Uganda Table of Contents
The largest Protestant denomination is Anglican (Episcopal). In 1989 about 4 million Ugandans, or roughly 22 percent of the population, belonged to the nineteen dioceses of the Anglican Church of Uganda. Other Protestant churches, including Methodist, Lutheran, Baptist, Presbyterian, and a small Bahai congregation, together had fewer than 1 million members. About 5 million Roman Catholics (roughly 28 percent of the population) were members of the thirteen Catholic dioceses in Uganda. The Catholic and Anglican archbishops and other church leaders were Ugandans.
The first Christian missionaries represented the Anglican Church Missionary Society (CMS) and arrived in Buganda in 1877 (see Long-Distance Trade and Foreign Contact , ch. 1). Roman Catholic priests from the Society of Missionaries of Africa (White Fathers), a French religious order, arrived two years later. These and later Catholic and Protestant missions competed for converts in southern Uganda and became embroiled in local politics. British and German military commanders organized Protestant and Catholic converts to defend imperial interests against each other and against Muslim armies. Many early converts to Christianity were persecuted by local rulers, and nineteenthcentury martyrs were commemorated in shrines in several places in southern Uganda.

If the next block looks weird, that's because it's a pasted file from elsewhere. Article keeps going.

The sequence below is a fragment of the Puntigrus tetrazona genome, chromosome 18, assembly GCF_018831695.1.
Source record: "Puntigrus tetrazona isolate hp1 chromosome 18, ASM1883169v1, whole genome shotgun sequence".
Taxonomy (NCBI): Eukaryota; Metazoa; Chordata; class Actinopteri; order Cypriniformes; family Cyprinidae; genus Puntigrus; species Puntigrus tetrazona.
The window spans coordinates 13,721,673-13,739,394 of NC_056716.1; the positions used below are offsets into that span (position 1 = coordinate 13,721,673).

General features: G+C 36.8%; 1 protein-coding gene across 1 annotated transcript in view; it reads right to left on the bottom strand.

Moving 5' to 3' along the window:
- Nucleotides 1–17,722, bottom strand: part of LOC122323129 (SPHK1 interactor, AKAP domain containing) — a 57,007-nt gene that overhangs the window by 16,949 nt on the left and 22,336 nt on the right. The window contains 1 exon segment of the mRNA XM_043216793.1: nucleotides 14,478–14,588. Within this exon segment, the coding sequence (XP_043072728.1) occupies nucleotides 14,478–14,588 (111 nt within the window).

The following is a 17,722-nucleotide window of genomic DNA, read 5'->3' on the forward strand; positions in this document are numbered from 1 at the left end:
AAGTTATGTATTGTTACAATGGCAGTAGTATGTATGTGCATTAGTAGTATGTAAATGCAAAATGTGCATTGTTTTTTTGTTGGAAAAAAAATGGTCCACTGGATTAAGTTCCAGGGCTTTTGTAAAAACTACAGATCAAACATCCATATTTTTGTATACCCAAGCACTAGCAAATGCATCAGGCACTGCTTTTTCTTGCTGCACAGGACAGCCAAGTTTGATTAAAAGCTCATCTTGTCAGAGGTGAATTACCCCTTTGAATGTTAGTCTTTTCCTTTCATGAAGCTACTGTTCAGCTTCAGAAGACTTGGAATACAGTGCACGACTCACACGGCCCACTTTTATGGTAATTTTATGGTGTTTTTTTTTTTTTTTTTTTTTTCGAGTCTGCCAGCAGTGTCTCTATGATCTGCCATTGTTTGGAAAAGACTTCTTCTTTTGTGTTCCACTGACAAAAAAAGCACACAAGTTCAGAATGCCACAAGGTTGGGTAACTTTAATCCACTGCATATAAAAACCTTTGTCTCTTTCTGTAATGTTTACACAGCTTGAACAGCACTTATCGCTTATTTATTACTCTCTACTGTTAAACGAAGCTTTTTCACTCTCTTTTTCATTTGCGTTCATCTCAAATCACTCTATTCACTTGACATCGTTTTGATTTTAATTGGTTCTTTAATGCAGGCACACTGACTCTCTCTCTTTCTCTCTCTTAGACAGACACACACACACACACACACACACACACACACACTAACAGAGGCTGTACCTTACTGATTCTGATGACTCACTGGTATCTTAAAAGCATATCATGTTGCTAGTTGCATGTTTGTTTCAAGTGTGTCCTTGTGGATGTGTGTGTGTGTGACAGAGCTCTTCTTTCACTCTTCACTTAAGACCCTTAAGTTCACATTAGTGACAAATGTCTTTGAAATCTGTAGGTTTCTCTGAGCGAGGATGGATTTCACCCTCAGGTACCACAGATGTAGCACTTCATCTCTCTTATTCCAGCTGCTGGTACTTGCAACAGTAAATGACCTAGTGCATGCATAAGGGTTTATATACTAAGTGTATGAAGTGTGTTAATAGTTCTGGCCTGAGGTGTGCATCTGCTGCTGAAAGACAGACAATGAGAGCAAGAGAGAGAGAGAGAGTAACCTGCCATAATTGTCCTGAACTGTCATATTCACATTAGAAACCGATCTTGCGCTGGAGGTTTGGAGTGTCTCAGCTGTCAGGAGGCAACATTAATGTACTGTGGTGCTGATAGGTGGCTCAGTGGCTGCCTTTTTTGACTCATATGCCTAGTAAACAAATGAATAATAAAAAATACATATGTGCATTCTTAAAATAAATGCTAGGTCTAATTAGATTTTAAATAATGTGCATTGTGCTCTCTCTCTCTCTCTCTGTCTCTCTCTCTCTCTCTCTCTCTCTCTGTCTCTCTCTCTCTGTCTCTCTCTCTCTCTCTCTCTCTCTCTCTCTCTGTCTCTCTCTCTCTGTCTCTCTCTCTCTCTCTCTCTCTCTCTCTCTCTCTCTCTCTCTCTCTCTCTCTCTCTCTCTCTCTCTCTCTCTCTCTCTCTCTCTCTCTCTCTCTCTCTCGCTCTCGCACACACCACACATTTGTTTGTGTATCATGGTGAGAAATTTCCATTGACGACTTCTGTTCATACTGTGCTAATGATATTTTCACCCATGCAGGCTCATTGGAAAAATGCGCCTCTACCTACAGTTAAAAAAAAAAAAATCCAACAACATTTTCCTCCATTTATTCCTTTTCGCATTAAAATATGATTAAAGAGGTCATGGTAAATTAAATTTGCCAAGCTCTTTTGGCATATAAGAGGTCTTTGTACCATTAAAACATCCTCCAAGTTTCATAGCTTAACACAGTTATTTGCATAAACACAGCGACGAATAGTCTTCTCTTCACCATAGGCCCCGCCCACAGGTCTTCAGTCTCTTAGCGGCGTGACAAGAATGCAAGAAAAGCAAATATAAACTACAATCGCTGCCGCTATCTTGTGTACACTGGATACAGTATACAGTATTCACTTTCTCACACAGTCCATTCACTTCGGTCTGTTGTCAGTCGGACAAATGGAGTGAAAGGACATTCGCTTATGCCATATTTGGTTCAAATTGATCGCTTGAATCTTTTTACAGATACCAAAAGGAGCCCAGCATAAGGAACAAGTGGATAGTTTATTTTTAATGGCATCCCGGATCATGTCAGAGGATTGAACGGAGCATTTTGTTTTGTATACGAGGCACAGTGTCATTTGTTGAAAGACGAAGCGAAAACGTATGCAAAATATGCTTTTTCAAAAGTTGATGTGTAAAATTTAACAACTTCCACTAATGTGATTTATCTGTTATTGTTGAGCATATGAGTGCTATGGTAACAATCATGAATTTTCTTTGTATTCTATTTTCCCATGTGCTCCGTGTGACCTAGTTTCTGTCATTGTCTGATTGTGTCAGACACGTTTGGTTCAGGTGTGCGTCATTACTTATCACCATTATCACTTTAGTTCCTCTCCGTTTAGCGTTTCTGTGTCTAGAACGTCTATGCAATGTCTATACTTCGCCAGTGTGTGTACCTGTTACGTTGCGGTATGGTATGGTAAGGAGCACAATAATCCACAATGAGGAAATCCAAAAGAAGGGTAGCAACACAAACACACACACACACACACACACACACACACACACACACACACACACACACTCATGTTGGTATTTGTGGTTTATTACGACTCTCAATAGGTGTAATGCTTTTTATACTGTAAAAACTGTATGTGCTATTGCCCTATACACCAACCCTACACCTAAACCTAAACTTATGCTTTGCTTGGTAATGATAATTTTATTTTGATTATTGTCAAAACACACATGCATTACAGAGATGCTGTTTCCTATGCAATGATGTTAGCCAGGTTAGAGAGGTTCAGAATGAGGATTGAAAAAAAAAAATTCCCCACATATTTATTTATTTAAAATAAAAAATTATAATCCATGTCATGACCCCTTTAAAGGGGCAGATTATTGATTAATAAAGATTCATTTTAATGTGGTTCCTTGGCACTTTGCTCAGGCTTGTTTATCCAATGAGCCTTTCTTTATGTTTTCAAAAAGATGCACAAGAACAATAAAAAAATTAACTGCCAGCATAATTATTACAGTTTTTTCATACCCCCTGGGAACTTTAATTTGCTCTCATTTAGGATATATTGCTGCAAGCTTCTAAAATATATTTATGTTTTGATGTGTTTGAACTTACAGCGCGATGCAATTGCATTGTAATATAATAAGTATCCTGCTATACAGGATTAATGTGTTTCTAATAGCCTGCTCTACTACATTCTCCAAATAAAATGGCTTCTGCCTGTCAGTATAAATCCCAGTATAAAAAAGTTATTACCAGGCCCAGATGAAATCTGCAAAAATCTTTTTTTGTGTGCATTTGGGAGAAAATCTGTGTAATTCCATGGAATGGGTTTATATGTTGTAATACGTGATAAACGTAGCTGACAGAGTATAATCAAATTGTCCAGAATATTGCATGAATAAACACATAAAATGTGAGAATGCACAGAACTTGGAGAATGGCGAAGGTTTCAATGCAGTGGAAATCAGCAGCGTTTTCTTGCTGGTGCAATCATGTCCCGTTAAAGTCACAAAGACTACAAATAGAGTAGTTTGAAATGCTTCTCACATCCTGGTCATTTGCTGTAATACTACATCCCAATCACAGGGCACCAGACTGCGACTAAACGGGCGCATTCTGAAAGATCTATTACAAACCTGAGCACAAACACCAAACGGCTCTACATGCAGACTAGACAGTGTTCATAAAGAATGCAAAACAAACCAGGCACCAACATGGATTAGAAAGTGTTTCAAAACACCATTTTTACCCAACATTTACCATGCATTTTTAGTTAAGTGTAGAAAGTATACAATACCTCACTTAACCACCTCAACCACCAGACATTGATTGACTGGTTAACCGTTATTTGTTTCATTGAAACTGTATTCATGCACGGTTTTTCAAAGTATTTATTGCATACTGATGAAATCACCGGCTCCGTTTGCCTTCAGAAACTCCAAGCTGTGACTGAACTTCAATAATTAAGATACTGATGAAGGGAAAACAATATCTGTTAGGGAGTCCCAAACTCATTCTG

After the victories of Protestant armies in the conflicts of the 1890s in southern Uganda, membership in the Anglican church was a requirement for each kabaka of Buganda. The Anglican Cathedral on Namirembe Hill near Kampala became the site of the kabaka's coronation. (A Roman Catholic cathedral was built on nearby Rubaga Hill in 1925.) When Protestant Baganda formed the political party Kabaka Yekka (KY) to press for autonomy for Buganda at independence, Catholics formed the Democratic Party (DP) to oppose the parochial interests of the KY. The DP also won support in areas where opposition to Buganda was high, and other political parties organized in reaction to KY and DP demands. Religion continued to be a factor in national politics through the first three decades of independence.
Data as of December 1990